On the whole, yes. If you do A Levels you'll have a better chance of getting into University, unless you're able to do very well in the IB. You'll also have a less stressful time doing A Levels, based on what I've seen. That would be my feedback.

It won't necessarily reduce your chances to do the IB (nobody can give you a general rule for everything on that front), but, to dispell a popular myth among IB propaganda spreaders, doing the IB doesn't increase them! Universities still overwhelmingly have A Level applicants, and there's no pro-IB discrimination.

There also remains some ignorance (less so in more highly sought after subjects like Law and Medicine,more so in things like Physics, Maths etc.) as to what the IB is and what sorts of grades to expect. For instance somebody might want a ABB in at A Level, but then a 7 in HL Maths.

IMO picking the IB increases the risk of something going pear shaped, but doesn't necessarily reduce your chances. A Levels are the safe option.

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There's ALWAYS a debate on IB vs. A levels on TSR. It's been going on for ages, considering TSR is a UK forum. The verdict? Both has its pros and cons. Kind of hard to compare to be honest.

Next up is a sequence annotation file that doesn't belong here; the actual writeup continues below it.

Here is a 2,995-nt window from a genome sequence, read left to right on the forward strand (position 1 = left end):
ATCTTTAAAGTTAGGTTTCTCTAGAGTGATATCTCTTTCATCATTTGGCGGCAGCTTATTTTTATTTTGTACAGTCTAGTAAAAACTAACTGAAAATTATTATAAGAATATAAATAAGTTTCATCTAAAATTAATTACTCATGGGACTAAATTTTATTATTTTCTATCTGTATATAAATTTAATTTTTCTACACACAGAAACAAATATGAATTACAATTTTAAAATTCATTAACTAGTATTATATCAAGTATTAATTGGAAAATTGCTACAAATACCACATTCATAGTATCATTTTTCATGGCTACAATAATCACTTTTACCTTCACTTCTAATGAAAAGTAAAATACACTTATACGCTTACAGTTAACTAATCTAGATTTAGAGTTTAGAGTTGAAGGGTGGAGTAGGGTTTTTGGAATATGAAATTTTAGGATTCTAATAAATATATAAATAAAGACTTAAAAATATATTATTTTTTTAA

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I don't know how far this discussion will go on IBS, since unlike TSR we are not just UK based, and most of our user base is from Canada/the states/< insert random rest of the world country here> meaning they won't necessarily even know what A levels is.

I don't agree with this, as I got offered a 34 for my course, which required an ABB for A levels students, and I think ABB is a higher requirement subjectively. Not because it's easier to get an A in A levels, but because the whole of the requirement is just higher...

Well, that really depends on the course, doesn't it? I guess maybe it's just my course where I noticed the imbalance (medicine). Perhaps I should have explained it better, so I'll take a couple of universities as examples. We'll use Imperial and UCL. For medicine, Imperial and UCL require 38 points at IB (Imperial also state that a minimum of 6 in chemistry or biology is needed). For A-level they require AAA. I know that achieving AAA is more common than a 38 in IB. Also, in terms of UCAS points, doesn't 38 gather alot more points than AAA. I guess now, though, as previously stated, the new A* for A-levels will even things out.